We put it in our cereal. Kids drink it in their sippy cups. It is used as an ingredient in many of the things we make, yet it is something that most kids don’t get enough of. That’s right, I mean milk!
For this blog, I wanted to learn more about something I don’t know much about. I chose dairy as my subject to dive into, and because of this reason I got the opportunity to spend some time with some of my relatives on their dairy farm, Beauty View Guernseys, just west of Wahoo, NE. Continue reading →
Nebraska Farm Bureau has identified sixteen social media savvy student members to join our Crew. The Crew is a group of Nebraska Farm Bureau student members who share their love of agriculture through social media. Each member is selected in the spring and participates for one year. A Crew member:
Supports and amplifies Nebraska Farm Bureau and Foundation messages.
Creates original content to portray accurate agriculture messages.
Participates in facilitated learning sessions from industry professionals.
Leads social media advocacy for their generation.
Follow along this year as these students bring to life rural America through their work on social media!
Every year, thousands of farmers and ranchers are injured and hundreds more die in farming accidents across the nation. That’s what Nebraska Farm Bureau is reminding you to take precautions to make your farm and ranch as safe as possible. Continue reading →
The taxable value on agricultural land declined 2.77 percent in 2018 according to the Nebraska Department of Revenue. Taxable value for all real property increased 0.96 percent, with residential and recreational property value growing 3.66 percent, and commercial and industrial property growing 6.94 percent. The decline in agricultural land values marks the second consecutive year taxable values have shrunk. Prior to last year, the taxable value on agricultural land had not declined since at least 1993, and perhaps as far back as the late 1980s. It may seem like a distant memory, but just three years ago, the taxable value of agricultural land statewide increased almost 20 percent. Since then, market values for land have declined between 15-20 percent and these declines are now being reflected in taxable values. Expect taxable values to continue to decline over the next few years due to the lag effect in how taxable values are set. Values are set using data on sales prices from the three years prior to the tax year for which the taxable values are being set.
Every year when spring arrives the heart races a bit faster for every gardener and landscaper. The return of spring brings warmer temperatures, longer days, and a time for a fresh start. And, while last year it arrived rather early, this year it seems Mother Nature has decided to sleep in a bit longer.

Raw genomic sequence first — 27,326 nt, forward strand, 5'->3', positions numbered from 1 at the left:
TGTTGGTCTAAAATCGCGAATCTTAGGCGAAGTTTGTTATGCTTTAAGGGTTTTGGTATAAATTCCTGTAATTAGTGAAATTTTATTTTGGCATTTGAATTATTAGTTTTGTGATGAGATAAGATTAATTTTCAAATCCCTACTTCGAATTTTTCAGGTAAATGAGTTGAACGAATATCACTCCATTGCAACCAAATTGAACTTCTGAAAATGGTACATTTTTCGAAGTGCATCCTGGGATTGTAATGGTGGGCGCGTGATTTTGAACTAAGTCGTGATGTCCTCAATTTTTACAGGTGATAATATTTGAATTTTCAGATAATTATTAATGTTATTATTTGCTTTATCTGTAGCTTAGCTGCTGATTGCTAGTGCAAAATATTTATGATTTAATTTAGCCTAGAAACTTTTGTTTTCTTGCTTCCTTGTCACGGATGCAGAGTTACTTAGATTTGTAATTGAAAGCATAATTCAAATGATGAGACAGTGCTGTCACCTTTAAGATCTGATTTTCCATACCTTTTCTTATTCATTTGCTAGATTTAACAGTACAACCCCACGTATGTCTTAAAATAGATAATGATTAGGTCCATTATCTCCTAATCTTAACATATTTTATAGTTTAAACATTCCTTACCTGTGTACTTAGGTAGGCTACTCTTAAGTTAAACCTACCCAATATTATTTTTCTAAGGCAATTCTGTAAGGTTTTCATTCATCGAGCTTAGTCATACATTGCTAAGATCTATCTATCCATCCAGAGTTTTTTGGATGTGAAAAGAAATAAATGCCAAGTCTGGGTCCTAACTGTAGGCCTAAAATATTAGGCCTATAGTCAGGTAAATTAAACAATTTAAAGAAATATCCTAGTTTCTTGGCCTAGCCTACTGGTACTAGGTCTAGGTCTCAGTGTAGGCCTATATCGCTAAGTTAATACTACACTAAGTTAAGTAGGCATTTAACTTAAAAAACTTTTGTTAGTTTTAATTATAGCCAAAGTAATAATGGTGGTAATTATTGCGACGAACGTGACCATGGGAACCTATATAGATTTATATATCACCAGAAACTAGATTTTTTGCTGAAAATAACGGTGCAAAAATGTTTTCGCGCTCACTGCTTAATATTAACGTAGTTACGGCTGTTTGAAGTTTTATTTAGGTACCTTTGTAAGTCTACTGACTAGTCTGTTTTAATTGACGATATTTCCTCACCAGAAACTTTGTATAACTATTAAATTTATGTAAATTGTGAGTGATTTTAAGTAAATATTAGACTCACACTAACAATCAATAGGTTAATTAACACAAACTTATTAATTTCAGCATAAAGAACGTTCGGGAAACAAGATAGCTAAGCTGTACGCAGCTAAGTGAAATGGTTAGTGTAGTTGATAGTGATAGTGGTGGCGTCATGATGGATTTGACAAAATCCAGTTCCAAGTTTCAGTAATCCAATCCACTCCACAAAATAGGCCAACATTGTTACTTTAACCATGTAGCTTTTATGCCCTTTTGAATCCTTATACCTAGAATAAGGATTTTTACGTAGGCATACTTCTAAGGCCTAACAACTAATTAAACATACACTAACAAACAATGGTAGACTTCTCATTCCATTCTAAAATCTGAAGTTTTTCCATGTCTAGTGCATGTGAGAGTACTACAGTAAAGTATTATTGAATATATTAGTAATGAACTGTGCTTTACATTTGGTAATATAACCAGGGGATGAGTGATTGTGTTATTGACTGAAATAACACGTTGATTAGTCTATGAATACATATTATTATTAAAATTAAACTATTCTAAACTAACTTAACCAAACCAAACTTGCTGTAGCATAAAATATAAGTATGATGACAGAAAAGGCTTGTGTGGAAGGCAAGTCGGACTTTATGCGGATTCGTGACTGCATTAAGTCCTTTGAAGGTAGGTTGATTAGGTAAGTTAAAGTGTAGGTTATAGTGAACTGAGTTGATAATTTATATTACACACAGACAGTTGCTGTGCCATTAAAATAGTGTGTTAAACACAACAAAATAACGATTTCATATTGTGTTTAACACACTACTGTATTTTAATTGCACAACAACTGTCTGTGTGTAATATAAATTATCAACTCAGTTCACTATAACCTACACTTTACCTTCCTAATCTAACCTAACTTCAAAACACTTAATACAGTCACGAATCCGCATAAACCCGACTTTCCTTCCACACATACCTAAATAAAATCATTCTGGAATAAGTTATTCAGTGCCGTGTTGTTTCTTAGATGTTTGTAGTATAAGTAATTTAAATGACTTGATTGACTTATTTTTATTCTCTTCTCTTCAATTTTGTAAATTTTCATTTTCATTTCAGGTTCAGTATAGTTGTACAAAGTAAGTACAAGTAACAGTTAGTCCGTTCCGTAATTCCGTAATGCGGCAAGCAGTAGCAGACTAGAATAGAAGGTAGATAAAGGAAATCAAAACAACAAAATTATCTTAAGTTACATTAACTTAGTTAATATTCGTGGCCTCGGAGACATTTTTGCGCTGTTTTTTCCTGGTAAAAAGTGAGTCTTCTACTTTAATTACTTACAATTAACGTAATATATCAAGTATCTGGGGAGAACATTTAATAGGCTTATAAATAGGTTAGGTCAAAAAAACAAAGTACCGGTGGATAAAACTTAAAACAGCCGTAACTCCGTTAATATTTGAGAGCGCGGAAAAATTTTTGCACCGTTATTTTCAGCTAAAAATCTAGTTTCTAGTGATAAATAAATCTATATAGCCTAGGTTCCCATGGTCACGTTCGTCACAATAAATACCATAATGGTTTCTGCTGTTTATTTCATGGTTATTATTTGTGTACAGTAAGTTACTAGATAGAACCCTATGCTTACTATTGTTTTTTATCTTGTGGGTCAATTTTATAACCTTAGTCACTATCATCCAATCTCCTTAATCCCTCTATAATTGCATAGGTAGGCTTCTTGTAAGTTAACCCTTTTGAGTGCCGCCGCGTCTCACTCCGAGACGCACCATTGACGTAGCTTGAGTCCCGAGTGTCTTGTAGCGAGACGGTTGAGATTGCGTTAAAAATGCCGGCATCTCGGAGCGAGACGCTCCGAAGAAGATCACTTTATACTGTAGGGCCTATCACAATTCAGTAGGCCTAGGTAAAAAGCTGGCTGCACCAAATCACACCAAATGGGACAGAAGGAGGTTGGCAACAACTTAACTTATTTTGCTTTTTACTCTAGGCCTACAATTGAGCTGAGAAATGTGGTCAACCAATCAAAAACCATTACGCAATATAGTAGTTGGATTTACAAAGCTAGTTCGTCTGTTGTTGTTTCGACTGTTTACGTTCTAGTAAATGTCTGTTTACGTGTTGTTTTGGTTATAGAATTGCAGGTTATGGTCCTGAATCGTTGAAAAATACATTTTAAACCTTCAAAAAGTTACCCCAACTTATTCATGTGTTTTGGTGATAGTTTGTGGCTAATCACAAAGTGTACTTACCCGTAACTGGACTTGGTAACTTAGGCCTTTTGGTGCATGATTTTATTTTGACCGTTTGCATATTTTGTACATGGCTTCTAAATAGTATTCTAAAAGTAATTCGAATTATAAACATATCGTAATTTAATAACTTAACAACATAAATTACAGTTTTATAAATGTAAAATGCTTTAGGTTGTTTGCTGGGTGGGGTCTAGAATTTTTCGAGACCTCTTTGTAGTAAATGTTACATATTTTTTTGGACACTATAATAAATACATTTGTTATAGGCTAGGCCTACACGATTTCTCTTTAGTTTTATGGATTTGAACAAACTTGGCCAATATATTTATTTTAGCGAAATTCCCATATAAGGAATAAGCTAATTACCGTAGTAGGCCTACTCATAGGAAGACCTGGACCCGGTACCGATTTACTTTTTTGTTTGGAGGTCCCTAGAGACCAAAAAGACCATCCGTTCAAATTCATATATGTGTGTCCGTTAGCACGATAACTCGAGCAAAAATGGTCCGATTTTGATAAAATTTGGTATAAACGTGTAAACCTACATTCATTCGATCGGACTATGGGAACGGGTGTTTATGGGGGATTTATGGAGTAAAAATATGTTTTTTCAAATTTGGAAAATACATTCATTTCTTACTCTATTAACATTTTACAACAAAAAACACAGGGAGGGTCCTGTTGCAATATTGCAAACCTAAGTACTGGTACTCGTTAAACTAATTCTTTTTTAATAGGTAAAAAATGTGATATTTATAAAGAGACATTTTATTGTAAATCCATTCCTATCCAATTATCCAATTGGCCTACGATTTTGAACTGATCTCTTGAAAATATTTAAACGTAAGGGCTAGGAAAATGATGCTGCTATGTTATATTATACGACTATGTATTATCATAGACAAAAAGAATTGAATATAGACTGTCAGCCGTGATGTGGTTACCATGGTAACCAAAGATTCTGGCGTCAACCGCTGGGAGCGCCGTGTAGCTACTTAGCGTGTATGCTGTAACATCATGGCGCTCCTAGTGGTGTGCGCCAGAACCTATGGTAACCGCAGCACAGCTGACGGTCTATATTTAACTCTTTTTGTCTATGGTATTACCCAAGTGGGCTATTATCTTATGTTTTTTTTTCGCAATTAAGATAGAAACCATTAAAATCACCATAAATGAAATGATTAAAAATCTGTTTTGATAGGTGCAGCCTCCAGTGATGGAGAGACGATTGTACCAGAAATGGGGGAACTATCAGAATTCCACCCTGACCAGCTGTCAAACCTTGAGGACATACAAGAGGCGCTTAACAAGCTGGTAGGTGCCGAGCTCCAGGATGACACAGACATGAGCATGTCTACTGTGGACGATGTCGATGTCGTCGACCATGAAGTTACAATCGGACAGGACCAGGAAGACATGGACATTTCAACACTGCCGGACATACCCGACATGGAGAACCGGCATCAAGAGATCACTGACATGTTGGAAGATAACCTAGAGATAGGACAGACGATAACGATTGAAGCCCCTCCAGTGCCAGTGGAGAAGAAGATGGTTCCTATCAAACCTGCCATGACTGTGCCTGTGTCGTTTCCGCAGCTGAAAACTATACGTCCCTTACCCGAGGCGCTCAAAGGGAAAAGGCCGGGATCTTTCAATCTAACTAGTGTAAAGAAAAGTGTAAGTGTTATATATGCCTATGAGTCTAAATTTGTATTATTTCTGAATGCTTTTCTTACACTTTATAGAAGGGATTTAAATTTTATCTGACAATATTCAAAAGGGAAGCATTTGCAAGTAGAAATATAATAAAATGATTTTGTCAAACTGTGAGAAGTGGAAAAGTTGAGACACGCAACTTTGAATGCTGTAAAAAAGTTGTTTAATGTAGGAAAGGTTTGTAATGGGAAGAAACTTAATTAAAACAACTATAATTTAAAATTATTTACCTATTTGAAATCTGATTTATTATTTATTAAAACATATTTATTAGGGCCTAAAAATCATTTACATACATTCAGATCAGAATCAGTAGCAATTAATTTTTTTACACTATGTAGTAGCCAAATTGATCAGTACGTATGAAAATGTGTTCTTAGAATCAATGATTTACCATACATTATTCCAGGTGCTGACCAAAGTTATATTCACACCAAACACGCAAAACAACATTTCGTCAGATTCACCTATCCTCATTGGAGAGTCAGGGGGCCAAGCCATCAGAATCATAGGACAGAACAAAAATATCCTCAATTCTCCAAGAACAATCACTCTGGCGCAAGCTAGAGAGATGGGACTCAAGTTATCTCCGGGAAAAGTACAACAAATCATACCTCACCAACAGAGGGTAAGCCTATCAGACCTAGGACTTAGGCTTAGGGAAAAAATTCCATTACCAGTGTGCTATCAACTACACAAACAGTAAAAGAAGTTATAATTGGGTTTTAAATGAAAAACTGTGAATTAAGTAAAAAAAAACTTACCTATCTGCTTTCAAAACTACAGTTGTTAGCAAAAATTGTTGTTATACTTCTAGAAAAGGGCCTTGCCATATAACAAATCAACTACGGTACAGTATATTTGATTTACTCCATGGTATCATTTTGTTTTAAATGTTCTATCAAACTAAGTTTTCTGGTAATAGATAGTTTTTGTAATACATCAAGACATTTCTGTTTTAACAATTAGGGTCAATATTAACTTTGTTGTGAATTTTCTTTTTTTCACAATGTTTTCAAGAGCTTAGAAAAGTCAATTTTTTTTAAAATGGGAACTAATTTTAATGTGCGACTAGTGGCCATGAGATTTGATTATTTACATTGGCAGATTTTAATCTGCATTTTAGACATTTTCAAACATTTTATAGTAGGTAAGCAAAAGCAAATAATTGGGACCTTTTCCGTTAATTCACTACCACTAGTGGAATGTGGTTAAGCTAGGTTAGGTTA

The value of Nebraska’s 2017 corn crop is $5.55 billion and the soybean crop is $2.95 billion according to recent USDA National Agricultural Statistics Service (USDA-NASS) estimates. The corn production value is third-highest in the nation, falling behind Iowa at $9 billion and Illinois at $7.7 billion, and the soybean crop value is the fifth-largest. The figure below shows the values of Nebraska’s corn and soybean crops since 2010. The 2017 corn crop value is lower compared to 2016, but the soybean crop value is slightly higher. The corn crop value exceeded $9 billion in 2011, but has since fallen to where it has been around $6 billion or less in recent years. On the other hand, the value of the soybean crop has consistently hovered around $3 billion through the years. The drop in corn prices and acres in production are both reflected in the lower crop values for corn. Soybean prices have also come down, but increases in acres and higher yields have mitigated the effects on overall crop value. Continue reading →
The U.S. trade deficit with the rest of the world has been getting a lot of attention lately. In January, the deficit was estimated to be $56.6 billion, the highest level in nearly a decade. President Trump believes the trade deficit is bad and argues the U.S. is losing to other countries with which it trades. Accordingly, he believes the U.S. must renegotiate trade agreements and enact tariffs on imported goods to rectify the large deficits. The President’s arguments raise two questions: Are trade deficits inherently bad? And, is the U.S. losing to the rest of the world by having such large trade deficits? Continue reading →